Towing a Caravan: 8 things to make it safe and easy in 2019
Towing a caravan is the single most significant barrier to people joining the hobby. Caravan Magazine explains why it shouldn’t be a big deal
We admit it. It's worrying when you tow a caravan right the first time. And the second time, for that matter. But, with patience, you will soon be towing a caravan frequently with confidence and ease, all over Britain and abroad.
Yes, towing 1.5 tonnes of metal, wood and plastic behind your car isn’t something to take lightly. But, with the right information and training, anyone can safely and effectively tow a caravan.
Here are our top tips to towing a caravan successfully:
1. Choose the right towcar
Weight and power are the two critical factors in towcar choice. Get it right, and you’ll have many safe and secure journeys when towing a caravan. But get it wrong, and every trip could be a nerve-twanging test of endurance.
Weightwise, a towcar’s kerbweight (found in the manual and online) should never be less than the MTPLM of the caravan it’s towing. Ideally, a caravan shouldn’t weigh more than 85% of the towcar’s kerbweight.
Get this wrong, and you may well find the caravan controlling the car. Or the police might prevent you from continuing your journey. Neither option is good.
4x4 vehicles can increase stability and traction. Four-wheel drive vehicles are generally more substantial, so they ‘boss’ the caravan better.
Powerwise, you need sufficient torque to pull your caravan easily on steep hills and away from junctions. For most caravans, a 2.0-litre diesel engine will be perfectly adequate. But, modern technology means that even 1.6 turbo-diesels now have enough power. An underpowered car could leave you in the lurch as you crawl away from a junction.
These days most manufacturers make decent towcars. An excellent way to shortlist is to look at the Clubs’ annual towcar awards. In recent years the VW Jetta, Jag XF and Skoda Superb have won the title. In our experience, VW, Skoda, Kia, Nissan, and Ford are the most consistent towcar performers. They are almost always in turbo-diesel guise with its excellent pulling power low down in the rev range.
2. Do I need to change my towcar?
Weight and power will be the defining factors here.
If your car is too light to tow, say, a large family caravan, then you will have to change it for something more substantial to stay within the law and safe limits. However, if power is the issue, there's an option.
Engine remapping is a tried and tested way of coaxing more bhp and lb/ft of torque out of your engine. Remapping works particularly well on turbo-diesel towcars and involves replacing the computer chip in your car’s electronic control unit, rewriting the info on that chip, or bypassing the chip with a new one.
These new chips and info will change the engine’s setting, enabling it to produce more power.
The plug-in by-pass system is one of the most straightforward options. A professional can remove the system in seconds and transfer onto a new car (of the same model). Consider tunit.co.uk (0845 838 1405) as a source of info if you want to investigate further.
Do tell your insurer if you chip your car.
For caravan insurance quotes, start with our free comparison service here
Finally, if your car features complex integral stability systems, it's possible to select bespoke electric wiring kits that let the car’s systems work in tandem with the caravan. Naturally, these tend to be more expensive but what price safety?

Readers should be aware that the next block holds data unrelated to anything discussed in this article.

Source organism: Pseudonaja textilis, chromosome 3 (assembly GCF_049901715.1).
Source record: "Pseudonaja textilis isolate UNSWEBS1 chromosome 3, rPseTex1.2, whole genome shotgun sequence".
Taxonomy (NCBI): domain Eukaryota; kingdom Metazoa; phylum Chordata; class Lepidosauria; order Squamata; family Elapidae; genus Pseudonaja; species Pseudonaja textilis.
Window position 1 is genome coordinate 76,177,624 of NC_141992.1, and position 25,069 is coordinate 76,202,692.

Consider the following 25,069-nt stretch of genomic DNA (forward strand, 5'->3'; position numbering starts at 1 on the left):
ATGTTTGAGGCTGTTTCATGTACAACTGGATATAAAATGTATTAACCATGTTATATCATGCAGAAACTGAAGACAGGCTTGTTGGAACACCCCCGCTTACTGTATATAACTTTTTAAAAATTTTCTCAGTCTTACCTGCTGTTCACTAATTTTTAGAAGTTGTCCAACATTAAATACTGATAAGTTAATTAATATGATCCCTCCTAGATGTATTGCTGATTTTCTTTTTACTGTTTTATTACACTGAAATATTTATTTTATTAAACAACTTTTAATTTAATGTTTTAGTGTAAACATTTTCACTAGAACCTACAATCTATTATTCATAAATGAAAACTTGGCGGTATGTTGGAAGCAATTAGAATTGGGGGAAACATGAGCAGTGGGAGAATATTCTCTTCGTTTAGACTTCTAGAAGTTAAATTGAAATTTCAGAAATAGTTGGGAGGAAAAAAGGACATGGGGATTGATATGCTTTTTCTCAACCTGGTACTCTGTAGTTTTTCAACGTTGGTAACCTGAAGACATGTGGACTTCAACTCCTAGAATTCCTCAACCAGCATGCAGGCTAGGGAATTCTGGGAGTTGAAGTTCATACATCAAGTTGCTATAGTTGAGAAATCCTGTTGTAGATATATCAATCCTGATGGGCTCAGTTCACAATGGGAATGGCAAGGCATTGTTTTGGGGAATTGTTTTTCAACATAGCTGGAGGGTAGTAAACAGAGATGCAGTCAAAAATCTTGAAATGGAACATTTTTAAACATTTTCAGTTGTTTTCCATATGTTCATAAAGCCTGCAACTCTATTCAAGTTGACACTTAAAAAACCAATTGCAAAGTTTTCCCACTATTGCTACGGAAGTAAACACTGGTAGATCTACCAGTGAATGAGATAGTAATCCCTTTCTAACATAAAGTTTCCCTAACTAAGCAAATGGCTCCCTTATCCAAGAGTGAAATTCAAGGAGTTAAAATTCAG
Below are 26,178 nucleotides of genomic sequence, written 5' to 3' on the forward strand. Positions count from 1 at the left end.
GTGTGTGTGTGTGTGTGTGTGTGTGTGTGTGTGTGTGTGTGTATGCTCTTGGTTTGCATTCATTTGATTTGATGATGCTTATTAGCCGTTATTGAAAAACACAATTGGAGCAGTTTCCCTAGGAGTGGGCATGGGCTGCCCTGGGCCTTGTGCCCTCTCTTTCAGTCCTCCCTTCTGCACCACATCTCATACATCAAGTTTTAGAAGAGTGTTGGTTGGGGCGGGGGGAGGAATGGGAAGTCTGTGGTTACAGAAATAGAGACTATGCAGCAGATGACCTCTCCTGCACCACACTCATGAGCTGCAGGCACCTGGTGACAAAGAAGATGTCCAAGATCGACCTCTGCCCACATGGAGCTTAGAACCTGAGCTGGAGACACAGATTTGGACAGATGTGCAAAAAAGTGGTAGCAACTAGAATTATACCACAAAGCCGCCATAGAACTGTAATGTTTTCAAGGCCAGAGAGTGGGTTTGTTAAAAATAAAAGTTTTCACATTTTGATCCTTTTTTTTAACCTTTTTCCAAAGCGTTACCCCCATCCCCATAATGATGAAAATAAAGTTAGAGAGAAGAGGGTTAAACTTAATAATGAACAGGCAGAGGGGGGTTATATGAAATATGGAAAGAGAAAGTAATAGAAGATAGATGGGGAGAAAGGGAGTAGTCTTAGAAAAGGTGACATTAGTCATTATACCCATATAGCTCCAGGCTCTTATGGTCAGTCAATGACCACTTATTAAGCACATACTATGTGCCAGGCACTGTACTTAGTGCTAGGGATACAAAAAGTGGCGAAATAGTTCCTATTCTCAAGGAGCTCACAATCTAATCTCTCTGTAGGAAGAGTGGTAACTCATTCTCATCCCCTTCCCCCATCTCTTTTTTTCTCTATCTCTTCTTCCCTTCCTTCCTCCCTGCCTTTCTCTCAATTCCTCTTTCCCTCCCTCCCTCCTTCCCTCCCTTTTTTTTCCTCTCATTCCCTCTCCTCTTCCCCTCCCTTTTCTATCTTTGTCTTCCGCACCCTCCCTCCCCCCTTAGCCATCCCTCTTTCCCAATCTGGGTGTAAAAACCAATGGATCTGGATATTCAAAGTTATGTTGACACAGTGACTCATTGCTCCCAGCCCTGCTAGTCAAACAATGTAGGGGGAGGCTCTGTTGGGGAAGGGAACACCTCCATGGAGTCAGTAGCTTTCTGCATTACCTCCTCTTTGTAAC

3. Choose the right towbar
Image: Westfalia detachable towbar
There are several types of towbar which all do the same job, but approach the task in different ways:
|Flange towbar||A flange towbar is the most popular type of towbar in the UK. It consists of a flat faceplate welded to the towbar structure. The faceplate usually has two large-diameter bolt-holes drilled through it. Installers then bolt a simple cast or forged towball to it.|
|Fixed towbar||A fixed towbar is a permanent addition to a vehicle which is difficult to remove or fold out the way.|
|Removable or Detachable towbar||Removable towbars are popular amongst drivers who don’t want to spoil their car's look with a permanently fixed towbar. Removable towbars can be twice as expensive as fixed versions.|
|Swan neck towbar||The swan neck towbar features an iron towball on the end of a long, curved steel ‘neck’. This design is most popular in Europe, and some consider it more discreet than a flange towbar as less ‘iron-work’ is on-show.|
|Retractable towbar||You can fold or twist Retractable towbars from their standard towing position and tucked out of sight.|
|AL-KO compatible towball||If you’re towing with an AL-KO stabiliser, you’ll need an Al-Ko compatible towball. The unit is a standard 50mm towball with an extended reach and neck that allows the stabiliser to clamp properly onto the ball.|
Are there any laws surrounding towbars?
- For all cars built after 1 August 1998, towbars must have Type-Approval tests. You must display a Type-Approved plate or sticker on all towbars.
- Towbar systems must not obscure a car’s registration plate when not in use.
- British Standard (BS AU 114b) still applies for tow vehicles built before 1 August 1998.
- Car makers must not insist you only fit a towbar made by them and shouldn’t imply that doing otherwise will invalidate your warranty. You’re in the clear as long as you have a correctly-fitted, EC-approved towbar.
- EC Directive 94/20/EC was superseded by EU 55. The directive only a small detail on the approval plate.
Smart electronic stability systems like AL-KO ATC and BPW iDC use computers to monitor the movement of a caravan. If the movements become excessive, the system applies the brakes on one or both caravan wheels, in a calculated way to bring the caravan in line. It’s smart and practical and worth every penny of the cost.
In the event of excessive swaying/snaking, take your foot off the gas and let the car slow down naturally, without applying the brakes.
4. Match your towcar and caravan properly
As well as the 85% guide weight, you should also bear in mind that your car has a noseweight limit. The noseweight is the amount of weight the caravan hitch exerts on the towball when it's connected, and the steadies are up.